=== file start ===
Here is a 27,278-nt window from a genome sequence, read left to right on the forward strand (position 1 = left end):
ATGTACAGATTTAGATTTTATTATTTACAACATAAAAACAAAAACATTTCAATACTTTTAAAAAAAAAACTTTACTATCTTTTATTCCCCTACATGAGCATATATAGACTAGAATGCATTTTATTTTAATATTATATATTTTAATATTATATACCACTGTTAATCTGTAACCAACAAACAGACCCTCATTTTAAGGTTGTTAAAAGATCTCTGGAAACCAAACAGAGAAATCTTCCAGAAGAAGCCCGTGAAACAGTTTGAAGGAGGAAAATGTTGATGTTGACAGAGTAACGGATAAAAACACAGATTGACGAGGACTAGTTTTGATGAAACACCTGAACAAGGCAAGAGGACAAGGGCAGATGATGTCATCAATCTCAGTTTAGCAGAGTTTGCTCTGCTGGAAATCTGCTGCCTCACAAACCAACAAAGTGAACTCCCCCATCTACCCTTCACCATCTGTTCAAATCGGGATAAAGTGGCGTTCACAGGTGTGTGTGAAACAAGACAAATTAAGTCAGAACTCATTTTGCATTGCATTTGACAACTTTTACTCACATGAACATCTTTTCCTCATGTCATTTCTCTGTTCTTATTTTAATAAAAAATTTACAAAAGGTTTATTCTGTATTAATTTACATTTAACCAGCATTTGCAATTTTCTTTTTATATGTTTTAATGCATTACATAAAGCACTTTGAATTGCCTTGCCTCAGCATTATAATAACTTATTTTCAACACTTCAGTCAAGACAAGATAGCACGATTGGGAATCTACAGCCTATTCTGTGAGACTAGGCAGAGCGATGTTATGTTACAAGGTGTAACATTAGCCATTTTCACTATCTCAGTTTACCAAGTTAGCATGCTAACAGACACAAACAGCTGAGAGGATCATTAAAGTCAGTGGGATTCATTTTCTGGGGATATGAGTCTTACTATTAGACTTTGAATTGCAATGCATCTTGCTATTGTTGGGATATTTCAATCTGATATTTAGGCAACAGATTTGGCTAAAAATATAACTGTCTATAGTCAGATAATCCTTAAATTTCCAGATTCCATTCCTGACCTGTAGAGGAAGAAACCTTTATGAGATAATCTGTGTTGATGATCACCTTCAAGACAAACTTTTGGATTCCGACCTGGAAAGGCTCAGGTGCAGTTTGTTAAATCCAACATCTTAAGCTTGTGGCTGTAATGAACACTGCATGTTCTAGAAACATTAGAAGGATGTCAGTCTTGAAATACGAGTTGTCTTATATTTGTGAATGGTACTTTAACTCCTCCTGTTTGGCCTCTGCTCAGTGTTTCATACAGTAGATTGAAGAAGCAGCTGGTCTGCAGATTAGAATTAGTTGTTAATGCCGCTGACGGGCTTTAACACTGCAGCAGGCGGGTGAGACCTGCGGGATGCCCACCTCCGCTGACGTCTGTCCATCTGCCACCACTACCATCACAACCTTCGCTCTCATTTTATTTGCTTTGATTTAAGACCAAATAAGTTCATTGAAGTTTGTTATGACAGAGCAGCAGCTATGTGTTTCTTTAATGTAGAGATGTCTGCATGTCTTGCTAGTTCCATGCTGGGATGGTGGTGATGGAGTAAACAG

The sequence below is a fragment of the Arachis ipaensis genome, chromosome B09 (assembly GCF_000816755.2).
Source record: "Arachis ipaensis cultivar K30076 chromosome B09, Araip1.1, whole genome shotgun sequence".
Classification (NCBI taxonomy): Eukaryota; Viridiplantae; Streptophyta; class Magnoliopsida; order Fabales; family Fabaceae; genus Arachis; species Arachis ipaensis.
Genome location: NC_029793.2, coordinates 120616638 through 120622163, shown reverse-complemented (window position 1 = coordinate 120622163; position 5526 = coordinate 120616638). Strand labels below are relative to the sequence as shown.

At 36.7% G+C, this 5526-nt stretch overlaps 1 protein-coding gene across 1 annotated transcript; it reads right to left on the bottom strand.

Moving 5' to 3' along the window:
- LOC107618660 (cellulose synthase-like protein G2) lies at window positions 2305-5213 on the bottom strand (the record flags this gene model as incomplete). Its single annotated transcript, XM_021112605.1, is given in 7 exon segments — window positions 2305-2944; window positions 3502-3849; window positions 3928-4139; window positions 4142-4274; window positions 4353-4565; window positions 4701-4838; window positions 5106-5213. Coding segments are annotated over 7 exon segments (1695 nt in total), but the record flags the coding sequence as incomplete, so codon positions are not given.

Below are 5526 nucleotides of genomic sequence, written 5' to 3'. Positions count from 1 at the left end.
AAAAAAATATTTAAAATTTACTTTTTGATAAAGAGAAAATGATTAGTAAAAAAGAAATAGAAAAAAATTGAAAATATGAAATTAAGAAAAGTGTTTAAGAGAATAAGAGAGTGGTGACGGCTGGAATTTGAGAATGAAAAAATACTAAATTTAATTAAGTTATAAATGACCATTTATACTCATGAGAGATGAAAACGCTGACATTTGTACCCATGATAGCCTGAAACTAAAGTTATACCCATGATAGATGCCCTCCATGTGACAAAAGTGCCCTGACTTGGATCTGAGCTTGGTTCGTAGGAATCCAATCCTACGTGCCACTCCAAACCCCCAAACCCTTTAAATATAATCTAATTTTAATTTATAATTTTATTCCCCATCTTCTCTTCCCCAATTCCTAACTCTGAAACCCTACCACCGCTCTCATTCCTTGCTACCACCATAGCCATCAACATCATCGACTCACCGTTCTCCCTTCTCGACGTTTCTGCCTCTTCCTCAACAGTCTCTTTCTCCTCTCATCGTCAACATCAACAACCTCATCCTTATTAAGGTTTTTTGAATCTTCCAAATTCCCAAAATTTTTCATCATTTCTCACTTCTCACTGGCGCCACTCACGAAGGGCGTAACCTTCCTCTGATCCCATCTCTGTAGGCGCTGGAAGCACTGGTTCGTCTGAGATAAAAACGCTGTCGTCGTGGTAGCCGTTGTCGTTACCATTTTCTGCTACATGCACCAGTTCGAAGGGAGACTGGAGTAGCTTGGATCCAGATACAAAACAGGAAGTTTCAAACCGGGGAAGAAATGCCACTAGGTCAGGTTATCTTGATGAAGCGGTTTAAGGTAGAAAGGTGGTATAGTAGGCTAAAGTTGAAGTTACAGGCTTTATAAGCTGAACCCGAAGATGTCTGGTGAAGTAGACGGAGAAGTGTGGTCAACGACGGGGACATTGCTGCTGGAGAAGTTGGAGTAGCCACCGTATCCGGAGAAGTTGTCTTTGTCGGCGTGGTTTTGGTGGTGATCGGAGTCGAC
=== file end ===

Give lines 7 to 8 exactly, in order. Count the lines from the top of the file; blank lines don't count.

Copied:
At 36.7% G+C, this 5526-nt stretch overlaps 1 protein-coding gene across 1 annotated transcript; it reads right to left on the bottom strand.

Moving 5' to 3' along the window: